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How to Get a Christmas Cactus to Bloom

How to Get a Christmas Cactus to Bloom
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Are you struggling to get your Christmas cactus to bloom? The Christmas cactus is a very common houseplant that attracts growers due to its bright pink blowers and unusual shape. 

Getting your Christmas cactus to bloom can be tricky, especially if you are living in an area that doesn’t have ideal weather conditions for the plant. If you are finding caring for your Christmas cactus challenging or disappointed in its performance during the blooming season, this article will help you. 

Read through this post to learn how to get your Christmas cactus to bloom, along with some vital care and propagation tips. Enjoy!

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The Christmas cactus is part of the schlumbergera genus native to the coastal mountains of eastern Brasil. There are about nine species of schlumbergera cacti, and their characteristics and ideal growing conditions are very different from their cacti and succulent cousins.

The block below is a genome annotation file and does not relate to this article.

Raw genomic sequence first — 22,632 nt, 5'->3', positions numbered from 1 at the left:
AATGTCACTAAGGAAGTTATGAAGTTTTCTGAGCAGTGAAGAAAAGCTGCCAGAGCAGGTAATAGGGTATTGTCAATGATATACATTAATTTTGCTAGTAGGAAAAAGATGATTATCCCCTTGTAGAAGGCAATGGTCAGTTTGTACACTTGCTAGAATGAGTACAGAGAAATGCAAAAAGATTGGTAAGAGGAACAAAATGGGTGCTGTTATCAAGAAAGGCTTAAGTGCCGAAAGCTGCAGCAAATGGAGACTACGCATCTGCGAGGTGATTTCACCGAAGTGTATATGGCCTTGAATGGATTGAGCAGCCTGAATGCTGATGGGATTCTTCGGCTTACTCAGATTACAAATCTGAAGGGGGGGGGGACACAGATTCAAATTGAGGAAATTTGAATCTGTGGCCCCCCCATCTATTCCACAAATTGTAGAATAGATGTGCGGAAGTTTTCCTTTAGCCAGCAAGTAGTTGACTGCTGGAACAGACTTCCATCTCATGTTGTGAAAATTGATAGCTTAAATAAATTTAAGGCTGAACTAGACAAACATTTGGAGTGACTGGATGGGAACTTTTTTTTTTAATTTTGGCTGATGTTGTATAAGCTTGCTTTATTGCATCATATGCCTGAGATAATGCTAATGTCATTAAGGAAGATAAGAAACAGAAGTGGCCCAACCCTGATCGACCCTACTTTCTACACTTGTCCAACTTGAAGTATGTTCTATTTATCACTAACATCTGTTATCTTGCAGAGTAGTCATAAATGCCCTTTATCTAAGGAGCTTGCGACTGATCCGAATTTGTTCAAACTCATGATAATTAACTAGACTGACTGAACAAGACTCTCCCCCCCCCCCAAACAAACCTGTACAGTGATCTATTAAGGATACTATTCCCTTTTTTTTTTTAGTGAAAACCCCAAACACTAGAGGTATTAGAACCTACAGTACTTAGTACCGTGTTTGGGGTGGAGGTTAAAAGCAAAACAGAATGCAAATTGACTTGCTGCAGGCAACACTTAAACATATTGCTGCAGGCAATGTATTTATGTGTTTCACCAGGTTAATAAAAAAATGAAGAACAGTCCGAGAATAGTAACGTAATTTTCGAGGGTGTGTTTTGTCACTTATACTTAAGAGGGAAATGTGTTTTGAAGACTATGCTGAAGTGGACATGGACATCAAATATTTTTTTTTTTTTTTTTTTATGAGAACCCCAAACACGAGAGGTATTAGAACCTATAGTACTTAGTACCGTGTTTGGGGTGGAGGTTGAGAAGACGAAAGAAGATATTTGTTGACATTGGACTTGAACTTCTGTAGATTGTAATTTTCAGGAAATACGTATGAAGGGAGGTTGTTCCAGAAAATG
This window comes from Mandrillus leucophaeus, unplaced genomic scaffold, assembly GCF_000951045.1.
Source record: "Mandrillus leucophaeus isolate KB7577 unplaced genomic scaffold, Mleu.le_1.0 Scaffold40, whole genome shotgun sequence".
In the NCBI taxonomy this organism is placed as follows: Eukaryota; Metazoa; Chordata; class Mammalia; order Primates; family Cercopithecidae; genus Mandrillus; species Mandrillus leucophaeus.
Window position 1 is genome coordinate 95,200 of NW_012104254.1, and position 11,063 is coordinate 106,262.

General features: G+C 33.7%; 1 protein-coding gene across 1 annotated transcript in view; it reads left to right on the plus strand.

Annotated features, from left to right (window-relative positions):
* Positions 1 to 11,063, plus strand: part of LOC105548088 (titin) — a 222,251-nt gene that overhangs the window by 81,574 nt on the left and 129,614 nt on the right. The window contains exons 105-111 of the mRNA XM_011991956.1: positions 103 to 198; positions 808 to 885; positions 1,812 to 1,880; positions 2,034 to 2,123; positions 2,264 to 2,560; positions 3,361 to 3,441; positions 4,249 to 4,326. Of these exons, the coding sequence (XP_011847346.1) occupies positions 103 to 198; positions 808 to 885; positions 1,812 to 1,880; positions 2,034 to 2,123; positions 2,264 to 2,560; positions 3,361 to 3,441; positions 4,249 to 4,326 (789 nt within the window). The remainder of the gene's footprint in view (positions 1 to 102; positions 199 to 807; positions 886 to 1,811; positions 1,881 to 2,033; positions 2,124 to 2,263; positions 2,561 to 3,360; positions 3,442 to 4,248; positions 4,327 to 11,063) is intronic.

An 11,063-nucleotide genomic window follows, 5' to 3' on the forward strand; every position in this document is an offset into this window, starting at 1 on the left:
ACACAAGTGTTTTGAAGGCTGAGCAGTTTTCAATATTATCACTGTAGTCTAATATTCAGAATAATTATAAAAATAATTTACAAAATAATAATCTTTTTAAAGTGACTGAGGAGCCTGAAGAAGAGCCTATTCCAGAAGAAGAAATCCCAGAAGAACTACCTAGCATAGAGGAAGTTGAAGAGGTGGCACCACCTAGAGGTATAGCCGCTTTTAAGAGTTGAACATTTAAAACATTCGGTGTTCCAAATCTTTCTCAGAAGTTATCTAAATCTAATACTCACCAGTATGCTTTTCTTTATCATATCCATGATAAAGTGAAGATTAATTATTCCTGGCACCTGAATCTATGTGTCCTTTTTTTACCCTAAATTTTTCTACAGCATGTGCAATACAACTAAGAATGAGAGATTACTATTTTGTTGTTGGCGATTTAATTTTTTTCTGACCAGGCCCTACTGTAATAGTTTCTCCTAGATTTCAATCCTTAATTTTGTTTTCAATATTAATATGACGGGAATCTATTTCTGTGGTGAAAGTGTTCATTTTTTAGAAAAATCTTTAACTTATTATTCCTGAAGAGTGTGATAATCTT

This plant grows on rocks and trees, and it looks more like a bunch of flowers when it is in bloom rather than a cactus. The Christmas cactus produces flat stems that stay very small regardless of the maturity of the plant. They bloom stunning cerise flowers during Christmas time in the Northern Hemisphere, which is how they got their name Christmas cactus. 

Cultivars and Hybrids

There are lots of cultivars available that flower white, pink, orange, and bicolor. The majority of the Christmas cacti sold on the market are mainly Schlumbergera truncata hybrids.